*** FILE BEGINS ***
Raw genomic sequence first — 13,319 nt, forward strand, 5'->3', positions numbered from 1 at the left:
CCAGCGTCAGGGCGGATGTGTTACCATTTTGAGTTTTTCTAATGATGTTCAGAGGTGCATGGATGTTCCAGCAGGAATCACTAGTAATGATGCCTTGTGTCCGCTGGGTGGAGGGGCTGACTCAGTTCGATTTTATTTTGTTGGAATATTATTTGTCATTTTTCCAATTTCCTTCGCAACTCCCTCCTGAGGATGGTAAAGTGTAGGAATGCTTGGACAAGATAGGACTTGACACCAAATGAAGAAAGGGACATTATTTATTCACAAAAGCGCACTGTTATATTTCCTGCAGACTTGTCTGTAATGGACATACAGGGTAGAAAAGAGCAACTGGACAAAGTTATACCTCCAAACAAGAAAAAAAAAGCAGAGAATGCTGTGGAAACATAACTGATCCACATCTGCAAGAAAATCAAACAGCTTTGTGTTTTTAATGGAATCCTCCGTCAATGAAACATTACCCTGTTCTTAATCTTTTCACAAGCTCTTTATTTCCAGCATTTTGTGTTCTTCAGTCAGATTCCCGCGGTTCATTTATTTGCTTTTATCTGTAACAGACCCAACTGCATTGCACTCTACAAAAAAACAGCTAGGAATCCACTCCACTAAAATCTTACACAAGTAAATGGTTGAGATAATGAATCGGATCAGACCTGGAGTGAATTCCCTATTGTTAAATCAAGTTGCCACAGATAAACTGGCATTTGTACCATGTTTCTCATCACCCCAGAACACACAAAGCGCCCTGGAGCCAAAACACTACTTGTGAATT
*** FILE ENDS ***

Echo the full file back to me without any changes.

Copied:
Raw genomic sequence first — 13,319 nt, forward strand, 5'->3', positions numbered from 1 at the left:
CCAGCGTCAGGGCGGATGTGTTACCATTTTGAGTTTTTCTAATGATGTTCAGAGGTGCATGGATGTTCCAGCAGGAATCACTAGTAATGATGCCTTGTGTCCGCTGGGTGGAGGGGCTGACTCAGTTCGATTTTATTTTGTTGGAATATTATTTGTCATTTTTCCAATTTCCTTCGCAACTCCCTCCTGAGGATGGTAAAGTGTAGGAATGCTTGGACAAGATAGGACTTGACACCAAATGAAGAAAGGGACATTATTTATTCACAAAAGCGCACTGTTATATTTCCTGCAGACTTGTCTGTAATGGACATACAGGGTAGAAAAGAGCAACTGGACAAAGTTATACCTCCAAACAAGAAAAAAAAAGCAGAGAATGCTGTGGAAACATAACTGATCCACATCTGCAAGAAAATCAAACAGCTTTGTGTTTTTAATGGAATCCTCCGTCAATGAAACATTACCCTGTTCTTAATCTTTTCACAAGCTCTTTATTTCCAGCATTTTGTGTTCTTCAGTCAGATTCCCGCGGTTCATTTATTTGCTTTTATCTGTAACAGACCCAACTGCATTGCACTCTACAAAAAAACAGCTAGGAATCCACTCCACTAAAATCTTACACAAGTAAATGGTTGAGATAATGAATCGGATCAGACCTGGAGTGAATTCCCTATTGTTAAATCAAGTTGCCACAGATAAACTGGCATTTGTACCATGTTTCTCATCACCCCAGAACACACAAAGCGCCCTGGAGCCAAAACACTACTTGTGAATT